Many Tennessee companies may not fully understand their bankruptcy options. For example, they may be under the impression that Chapter 11 and 13 are the only types to choose from. However, companies operating under a sole proprietorship or general partnership have the option to file for Chapter 7 bankruptcy. Audioplex Technology Inc., a manufacturer of multiroom audio devices, is using Chapter 7 to wipe away its overwhelming debt.
People run into serious financial problems for a variety of reasons: medical debt, mortgage debt, student loans, credit card debt and back taxes, to name only a few. That probably isn't news to a lot of people in Tennessee. It was recently reported that our state has the nation's highest bankruptcy filing rate per capita, at 6.7 filings per 1,000 residents. There is no shame in those numbers; forgiveness of debt is just about as old as debt itself.
With all of the recent discussion of gun rights in the U.S., East Tennessee residents might find a recent bankruptcy case intriguing. There is liability attached to gun ownership and gun sales. So how does a business that deals with and owns guns handle Chapter 7 liquidation?
Bad economic times can sometimes drive Tennessee businesses into financial tailspins. Chapter 7 bankruptcy enables business owners to liquidate assets and pay off as many creditors as possible. Bankruptcy proceedings can be complicated by accusations of waste and mismanagement if a business with significant positive cash flow in the past claims to have no assets left at the time of filing.
Debilitating workplace injuries can result in victims and their families losing their livelihoods or loved ones, but there are legal remedies that can be pursued. However, even when an accident victim is awarded significant compensation by a court, that person is not immune to bankruptcy further on down the road.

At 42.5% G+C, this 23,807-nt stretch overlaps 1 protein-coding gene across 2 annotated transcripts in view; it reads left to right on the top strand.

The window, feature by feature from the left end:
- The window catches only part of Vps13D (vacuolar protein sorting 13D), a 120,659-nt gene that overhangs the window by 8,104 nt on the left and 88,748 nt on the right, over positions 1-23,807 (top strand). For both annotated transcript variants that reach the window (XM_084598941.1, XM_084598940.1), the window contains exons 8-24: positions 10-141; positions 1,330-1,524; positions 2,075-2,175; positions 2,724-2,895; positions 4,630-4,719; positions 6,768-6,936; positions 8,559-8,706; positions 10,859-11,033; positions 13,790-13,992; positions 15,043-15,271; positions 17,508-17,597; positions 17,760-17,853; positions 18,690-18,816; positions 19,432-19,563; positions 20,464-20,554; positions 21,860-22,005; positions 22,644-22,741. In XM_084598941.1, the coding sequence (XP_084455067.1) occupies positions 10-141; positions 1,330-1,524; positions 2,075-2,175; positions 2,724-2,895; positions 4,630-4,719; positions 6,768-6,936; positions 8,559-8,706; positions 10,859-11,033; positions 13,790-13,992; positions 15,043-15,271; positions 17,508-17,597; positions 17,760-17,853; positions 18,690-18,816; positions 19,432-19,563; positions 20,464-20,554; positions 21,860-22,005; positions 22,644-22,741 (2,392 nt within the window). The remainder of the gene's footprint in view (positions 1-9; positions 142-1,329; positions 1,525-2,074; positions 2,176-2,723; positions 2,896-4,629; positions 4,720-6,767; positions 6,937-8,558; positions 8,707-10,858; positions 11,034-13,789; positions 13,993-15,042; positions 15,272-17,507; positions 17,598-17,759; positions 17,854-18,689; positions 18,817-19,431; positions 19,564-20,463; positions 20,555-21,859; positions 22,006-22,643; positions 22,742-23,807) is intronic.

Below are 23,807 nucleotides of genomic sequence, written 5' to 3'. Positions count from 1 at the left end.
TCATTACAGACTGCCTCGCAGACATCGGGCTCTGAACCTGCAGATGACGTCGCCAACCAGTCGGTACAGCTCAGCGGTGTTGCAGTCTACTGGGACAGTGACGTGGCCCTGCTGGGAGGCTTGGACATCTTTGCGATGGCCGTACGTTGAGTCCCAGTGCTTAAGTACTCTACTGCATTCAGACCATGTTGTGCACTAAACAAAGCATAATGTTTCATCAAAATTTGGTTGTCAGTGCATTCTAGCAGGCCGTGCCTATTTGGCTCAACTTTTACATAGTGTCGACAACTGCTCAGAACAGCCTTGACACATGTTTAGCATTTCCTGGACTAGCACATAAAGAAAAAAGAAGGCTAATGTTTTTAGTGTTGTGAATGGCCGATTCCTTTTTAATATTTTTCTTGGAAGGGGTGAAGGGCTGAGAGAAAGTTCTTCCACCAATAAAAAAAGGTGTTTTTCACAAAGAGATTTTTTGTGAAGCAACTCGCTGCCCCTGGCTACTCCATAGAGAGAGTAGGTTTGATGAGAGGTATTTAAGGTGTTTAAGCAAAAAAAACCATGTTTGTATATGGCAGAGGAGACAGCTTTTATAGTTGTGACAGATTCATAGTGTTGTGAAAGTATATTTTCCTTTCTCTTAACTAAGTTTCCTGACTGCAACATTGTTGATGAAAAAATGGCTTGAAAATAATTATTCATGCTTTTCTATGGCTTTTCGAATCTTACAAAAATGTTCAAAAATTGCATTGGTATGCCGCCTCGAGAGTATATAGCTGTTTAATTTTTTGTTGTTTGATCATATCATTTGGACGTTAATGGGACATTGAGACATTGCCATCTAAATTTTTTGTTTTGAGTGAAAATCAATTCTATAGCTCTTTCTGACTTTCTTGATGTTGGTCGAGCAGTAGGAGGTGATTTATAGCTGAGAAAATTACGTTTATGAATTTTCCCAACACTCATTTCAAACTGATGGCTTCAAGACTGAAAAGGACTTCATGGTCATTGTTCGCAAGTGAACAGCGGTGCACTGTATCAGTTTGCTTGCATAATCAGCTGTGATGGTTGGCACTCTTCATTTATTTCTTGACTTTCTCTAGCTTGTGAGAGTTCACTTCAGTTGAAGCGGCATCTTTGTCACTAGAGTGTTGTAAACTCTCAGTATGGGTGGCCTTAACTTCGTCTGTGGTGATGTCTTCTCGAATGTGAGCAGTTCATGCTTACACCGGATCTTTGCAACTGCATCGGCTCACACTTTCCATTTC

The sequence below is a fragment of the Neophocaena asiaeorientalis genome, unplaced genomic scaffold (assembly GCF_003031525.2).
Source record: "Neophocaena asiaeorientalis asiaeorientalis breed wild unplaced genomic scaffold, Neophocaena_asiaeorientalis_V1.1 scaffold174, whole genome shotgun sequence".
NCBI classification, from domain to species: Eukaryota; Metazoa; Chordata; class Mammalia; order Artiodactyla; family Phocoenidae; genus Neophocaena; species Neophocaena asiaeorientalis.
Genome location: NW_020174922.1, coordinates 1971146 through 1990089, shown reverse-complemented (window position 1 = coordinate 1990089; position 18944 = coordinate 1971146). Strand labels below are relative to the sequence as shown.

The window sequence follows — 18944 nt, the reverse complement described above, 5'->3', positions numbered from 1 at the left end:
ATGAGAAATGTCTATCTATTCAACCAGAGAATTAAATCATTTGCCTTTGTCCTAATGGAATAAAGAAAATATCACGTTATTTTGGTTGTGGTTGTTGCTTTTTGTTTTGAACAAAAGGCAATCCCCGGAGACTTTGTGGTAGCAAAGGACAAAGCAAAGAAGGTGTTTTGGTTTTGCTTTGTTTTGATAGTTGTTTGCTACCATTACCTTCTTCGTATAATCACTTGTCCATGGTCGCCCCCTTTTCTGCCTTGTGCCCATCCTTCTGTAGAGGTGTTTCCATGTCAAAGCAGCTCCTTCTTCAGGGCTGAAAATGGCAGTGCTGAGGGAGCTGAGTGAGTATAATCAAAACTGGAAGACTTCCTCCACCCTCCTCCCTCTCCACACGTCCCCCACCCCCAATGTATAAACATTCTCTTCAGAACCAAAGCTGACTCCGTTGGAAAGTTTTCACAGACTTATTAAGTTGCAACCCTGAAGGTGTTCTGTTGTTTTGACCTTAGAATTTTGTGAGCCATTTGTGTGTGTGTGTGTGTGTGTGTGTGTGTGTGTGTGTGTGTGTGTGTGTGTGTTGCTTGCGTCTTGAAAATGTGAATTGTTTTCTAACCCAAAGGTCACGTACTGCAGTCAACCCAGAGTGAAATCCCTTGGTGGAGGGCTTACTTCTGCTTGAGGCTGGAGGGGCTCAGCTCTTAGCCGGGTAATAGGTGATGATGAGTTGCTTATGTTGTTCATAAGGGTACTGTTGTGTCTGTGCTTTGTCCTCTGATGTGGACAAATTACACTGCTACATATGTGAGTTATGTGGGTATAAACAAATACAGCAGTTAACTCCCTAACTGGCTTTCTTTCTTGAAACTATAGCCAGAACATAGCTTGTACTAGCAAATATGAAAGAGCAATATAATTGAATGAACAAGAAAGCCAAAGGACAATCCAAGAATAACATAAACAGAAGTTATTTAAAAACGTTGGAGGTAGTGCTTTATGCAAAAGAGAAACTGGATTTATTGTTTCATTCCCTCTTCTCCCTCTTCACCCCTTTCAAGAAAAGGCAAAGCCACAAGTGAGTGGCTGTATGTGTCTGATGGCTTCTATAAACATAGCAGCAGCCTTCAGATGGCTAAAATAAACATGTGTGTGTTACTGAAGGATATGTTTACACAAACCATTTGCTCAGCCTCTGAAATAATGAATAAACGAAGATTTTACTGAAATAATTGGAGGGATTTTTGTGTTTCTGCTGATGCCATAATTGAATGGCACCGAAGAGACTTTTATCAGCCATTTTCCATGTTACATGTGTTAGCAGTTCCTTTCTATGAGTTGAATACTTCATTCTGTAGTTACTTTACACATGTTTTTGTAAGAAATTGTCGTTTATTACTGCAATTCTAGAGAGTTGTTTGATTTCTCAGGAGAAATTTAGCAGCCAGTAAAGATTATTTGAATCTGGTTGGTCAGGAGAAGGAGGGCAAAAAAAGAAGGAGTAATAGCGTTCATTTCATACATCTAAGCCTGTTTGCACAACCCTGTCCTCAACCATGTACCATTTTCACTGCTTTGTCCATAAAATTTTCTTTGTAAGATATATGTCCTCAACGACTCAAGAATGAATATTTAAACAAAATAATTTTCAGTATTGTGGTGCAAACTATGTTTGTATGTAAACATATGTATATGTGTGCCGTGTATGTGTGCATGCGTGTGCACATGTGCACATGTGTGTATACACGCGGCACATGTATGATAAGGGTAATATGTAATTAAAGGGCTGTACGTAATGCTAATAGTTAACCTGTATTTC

If someone is facing overwhelming debt, Chapter 7 bankruptcy may be an option. Financial challenges can affect people from all walks of life, including those who claim to be finance savvy.
Tennessee readers who find themselves in debt may feel a little better about their financial situation when they hear about the massive debt accrued by a popular Arkansas college football coach. Recently released documents show that the coach has debts totaling in excess of $25 million, while his assets are only around $1.2 million. The records show that the man owes the majority of this debt - around $20 million - to a single entity in Louisville.
What if a business that processes or treats customers' possessions files for bankruptcy? For instance, what if a jewelry cleaning business or, in one recent case, a hide tannery has to close down? What happens to the jewelry or hides sent in by customers?
A bankruptcy judge in Nashville, Tennessee has ordered David Darnell Brown, also known as Young Buck of the rap group G-Unit, to change his Chapter 11 bankruptcy to Chapter 7 liquidation. Brown attempted to file for Chapter 11 by reorganizing his financial situation with a restructured contract with G-Unit Records.
There are many established Tennessee companies that seek bankruptcy protection, for a variety of reasons. The decision to file may have nothing to do with poor business decisions or poor financial management. Instead, it may simply be a case of rising costs and diminished sales. In those situations, business bankruptcy offers debt relief and an opportunity to get a fresh start. Recently, Borders Book Store filed for bankruptcy relief after failing to find any buyers for the business.